Jean Khalfa, in his Introduction to his edited edition of Michel Foucault’s History of Madness, says that the book “has yet to be read”. Certainly I haven’t made an attempt to read it until of late. I have been too influenced by the “cursory caricature of Foucault’s work”, to which, as Colin Gordon suggested, even Roy Porter was prone (see Gordon’s review of History of Madness). Andrew Scull’s TLS review has been particularly misleading about the value of Foucault’s work (see, again, Gordon’s response to Scull). Even R.D. Laing’s enthusiastic reader’s report (see image above) for publication of the abridged version, Madness and Civilisation, may have given the wrong impression. Gordon wonders whether Scull has really read the book and Laing’s brief report (I presume this was all he submitted), again, makes me wonder whether he even read the abridged version.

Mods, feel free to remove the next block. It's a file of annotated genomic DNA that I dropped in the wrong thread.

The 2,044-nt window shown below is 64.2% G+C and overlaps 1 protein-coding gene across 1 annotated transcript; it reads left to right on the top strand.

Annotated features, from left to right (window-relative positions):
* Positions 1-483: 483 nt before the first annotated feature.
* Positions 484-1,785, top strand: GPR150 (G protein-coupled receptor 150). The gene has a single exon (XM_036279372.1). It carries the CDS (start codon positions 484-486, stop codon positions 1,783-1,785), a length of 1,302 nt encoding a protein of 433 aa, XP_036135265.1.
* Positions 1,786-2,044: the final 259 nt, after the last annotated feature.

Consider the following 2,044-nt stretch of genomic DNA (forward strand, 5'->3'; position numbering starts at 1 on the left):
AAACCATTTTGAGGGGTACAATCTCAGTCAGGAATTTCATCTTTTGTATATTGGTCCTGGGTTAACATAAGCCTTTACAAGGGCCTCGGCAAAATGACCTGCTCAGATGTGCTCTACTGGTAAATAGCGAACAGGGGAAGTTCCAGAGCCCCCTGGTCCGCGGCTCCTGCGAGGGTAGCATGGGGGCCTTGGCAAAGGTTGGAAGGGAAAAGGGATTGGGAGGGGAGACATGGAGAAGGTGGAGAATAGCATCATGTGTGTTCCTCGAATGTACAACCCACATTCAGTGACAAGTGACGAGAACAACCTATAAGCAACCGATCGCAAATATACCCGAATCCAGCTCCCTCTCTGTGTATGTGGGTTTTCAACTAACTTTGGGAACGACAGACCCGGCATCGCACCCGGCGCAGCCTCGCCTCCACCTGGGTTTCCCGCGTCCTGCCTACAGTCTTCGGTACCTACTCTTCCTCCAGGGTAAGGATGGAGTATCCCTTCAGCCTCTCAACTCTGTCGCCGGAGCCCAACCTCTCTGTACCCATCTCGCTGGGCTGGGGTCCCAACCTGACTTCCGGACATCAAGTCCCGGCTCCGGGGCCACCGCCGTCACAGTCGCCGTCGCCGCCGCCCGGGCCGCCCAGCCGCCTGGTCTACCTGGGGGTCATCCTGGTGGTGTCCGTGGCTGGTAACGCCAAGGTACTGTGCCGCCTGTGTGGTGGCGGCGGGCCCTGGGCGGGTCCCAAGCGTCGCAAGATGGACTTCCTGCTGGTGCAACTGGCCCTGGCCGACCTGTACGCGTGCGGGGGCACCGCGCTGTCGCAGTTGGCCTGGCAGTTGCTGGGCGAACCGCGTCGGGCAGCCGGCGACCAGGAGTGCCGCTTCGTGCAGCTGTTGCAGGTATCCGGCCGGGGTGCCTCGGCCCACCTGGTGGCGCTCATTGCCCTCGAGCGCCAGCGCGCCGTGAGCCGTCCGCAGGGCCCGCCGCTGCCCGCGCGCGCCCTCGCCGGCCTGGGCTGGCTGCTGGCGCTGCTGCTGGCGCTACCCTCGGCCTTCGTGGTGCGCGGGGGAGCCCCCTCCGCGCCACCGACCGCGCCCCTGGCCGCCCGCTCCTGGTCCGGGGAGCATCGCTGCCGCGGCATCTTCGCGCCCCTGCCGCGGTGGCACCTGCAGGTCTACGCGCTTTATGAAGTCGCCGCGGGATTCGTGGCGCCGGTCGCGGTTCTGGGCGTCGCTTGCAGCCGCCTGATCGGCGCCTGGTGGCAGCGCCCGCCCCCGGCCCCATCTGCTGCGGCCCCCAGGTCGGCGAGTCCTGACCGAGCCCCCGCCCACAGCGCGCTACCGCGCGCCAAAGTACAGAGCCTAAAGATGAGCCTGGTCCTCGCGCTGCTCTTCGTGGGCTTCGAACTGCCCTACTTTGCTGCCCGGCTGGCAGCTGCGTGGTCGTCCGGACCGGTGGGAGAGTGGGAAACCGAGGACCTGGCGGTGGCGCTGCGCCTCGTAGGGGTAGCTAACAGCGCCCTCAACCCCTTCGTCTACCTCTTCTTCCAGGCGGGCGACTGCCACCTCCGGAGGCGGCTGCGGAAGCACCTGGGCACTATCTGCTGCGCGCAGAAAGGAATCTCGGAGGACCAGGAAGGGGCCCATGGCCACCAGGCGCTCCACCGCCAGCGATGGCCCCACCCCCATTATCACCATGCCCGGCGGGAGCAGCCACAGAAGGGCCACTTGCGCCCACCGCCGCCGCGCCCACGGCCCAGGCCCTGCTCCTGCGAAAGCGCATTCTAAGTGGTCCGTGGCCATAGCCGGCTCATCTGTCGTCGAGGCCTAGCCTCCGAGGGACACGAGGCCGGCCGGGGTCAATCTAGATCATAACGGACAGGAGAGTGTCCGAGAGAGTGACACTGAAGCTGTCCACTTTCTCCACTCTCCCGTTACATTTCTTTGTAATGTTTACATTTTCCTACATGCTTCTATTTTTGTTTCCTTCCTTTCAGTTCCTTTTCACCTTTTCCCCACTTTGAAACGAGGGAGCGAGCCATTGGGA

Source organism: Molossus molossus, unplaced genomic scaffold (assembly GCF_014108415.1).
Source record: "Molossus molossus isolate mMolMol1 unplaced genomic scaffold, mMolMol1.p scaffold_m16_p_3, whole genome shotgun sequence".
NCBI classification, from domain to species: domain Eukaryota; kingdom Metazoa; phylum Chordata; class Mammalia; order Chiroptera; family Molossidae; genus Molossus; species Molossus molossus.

Laing was right, nonetheless, that this is “an exceptional book of very high calibre”. As Gordon says, the book “is the work of a young genius, a work of masterful accomplishment and prodigious and prodigal energy, grasp and daring”. More needs to be made of it (see previous post).